Music making
Photo by Caught In Joy / Unsplash

Music making

Reading time: 2 min read

Recently I've been making a concerted (pun not intended) effort to get back into making music – and a few recent purchases have helped.

I've always owned an instrument or two; I learned to play the violin at the age of seven, and then subsequently switched to guitar as a teenager. I played in a band in my early twenties, but since then life and other interests have largely taken over, and my musical output had dwindled to occasionally picking up the acoustic to play a few chords.

However, last month I decided to see whether I could actually accomplish anything with my PC, a cheap microphone, and an even cheaper guitar; since then I've learned a fair bit more about what making music is like nowadays.

Software was the first thing I needed. There are dozens of options for which DAW (Digital Audio Workstation) to use, ranging from expensive professional options like Ableton Live through to simpler free tools like Audacity; after looking at a few I ended up going with Reaper, which has a generous trial period and only costs $60 for personal use. It does pretty much everything you need, and seems to be very popular with the hobbyist musician.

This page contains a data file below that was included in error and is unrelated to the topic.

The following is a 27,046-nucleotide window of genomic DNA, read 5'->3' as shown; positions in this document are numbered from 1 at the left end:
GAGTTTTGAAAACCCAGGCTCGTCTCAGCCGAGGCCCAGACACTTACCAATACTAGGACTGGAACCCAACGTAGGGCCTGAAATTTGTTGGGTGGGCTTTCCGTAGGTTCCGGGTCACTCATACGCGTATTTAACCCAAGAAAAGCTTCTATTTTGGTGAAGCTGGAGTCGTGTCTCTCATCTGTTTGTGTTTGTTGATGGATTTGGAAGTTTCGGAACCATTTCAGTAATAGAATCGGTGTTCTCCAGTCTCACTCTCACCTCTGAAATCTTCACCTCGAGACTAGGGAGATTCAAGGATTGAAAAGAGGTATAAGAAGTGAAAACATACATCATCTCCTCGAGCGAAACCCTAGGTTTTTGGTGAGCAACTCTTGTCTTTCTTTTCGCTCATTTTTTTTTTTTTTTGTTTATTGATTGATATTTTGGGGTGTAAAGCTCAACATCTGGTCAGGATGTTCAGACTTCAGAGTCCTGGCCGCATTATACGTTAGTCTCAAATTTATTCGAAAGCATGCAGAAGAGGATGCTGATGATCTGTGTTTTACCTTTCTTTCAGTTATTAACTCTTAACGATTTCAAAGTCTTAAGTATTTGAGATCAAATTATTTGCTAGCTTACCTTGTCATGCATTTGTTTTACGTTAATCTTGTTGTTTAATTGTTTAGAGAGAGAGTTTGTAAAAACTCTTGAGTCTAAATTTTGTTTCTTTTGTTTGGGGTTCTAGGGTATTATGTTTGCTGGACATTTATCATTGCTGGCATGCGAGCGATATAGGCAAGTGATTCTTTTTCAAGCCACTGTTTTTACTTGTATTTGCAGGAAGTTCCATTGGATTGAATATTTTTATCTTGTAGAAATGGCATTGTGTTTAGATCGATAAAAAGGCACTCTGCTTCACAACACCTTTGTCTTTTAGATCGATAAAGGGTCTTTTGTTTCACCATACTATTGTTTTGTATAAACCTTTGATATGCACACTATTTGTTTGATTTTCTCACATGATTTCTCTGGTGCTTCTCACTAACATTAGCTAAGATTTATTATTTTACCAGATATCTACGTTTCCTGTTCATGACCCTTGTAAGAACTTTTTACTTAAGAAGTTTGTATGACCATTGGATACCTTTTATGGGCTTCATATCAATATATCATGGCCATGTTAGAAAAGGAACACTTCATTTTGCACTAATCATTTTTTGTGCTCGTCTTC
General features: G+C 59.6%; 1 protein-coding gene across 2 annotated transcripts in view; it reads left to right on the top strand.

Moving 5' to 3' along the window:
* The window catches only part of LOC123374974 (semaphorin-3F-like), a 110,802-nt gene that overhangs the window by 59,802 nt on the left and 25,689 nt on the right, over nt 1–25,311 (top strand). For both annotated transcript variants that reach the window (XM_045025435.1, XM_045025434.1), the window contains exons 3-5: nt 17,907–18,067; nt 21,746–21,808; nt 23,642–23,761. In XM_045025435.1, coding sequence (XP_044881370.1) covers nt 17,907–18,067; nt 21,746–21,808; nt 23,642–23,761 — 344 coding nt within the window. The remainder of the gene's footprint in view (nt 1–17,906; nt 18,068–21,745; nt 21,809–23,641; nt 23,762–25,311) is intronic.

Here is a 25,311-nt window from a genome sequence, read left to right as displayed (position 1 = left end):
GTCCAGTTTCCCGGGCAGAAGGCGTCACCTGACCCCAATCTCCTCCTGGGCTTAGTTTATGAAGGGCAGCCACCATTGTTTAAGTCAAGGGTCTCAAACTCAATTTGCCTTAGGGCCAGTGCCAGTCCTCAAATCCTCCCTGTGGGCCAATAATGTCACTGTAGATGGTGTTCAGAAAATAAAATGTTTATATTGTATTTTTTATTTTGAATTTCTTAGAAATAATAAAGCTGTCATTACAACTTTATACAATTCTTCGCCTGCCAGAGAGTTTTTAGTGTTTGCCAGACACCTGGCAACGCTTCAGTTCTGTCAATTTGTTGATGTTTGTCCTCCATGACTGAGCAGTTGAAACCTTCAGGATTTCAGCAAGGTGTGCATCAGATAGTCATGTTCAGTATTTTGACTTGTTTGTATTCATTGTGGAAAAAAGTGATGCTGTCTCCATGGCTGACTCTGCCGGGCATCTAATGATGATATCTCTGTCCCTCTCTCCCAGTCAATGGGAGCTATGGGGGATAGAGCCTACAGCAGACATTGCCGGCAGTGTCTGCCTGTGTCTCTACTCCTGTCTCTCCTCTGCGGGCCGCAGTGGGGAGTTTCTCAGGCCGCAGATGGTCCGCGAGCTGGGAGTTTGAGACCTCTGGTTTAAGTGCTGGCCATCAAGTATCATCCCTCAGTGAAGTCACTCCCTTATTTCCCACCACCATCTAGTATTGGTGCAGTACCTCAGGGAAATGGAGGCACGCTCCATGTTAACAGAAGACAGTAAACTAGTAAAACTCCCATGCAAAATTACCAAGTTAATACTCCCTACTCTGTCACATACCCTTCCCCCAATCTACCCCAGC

The next thing I discovered is that you really need a decent audio interface if you're going to record yourself accurately. I tried installing ASIO4ALL, but even with those drivers I was experiencing far too much latency, so I bought a Focusrite Scarlett Solo, which lets me plug in either a mic or an instrument to use as an input device. Their 2i2 model is more popular due to its dual input option (so you can record both your instrument and vocals at the same time), but since I didn't really need to do that right now I decided to save myself the extra fifty quid.

And then there are the instruments. DAWs work with either analogue inputs (plug your guitar directly into the audio interface and simulate amps and effects) or MIDI, where you can use a keyboard (or drum pad) together with virtual instruments and effects to recreate virtually any instrument you desire. I could do with both, but since Reaper comes with a virtual keyboard to play when recording MIDI, I decided to pick up a new electric guitar first, and perhaps add a MIDI controller later on. Christmas is coming up soon, right?

So with those basic fundamentals of a home studio all set up and ready to go, I've been recording bits and pieces while I learn what all of the various plugins I've downloaded actually do. I should probably pick a cover song to record in full, but my musical taste these days is so broad I'm having trouble picking a genre to explore...

Previous post John Waters
Next post Nostalgia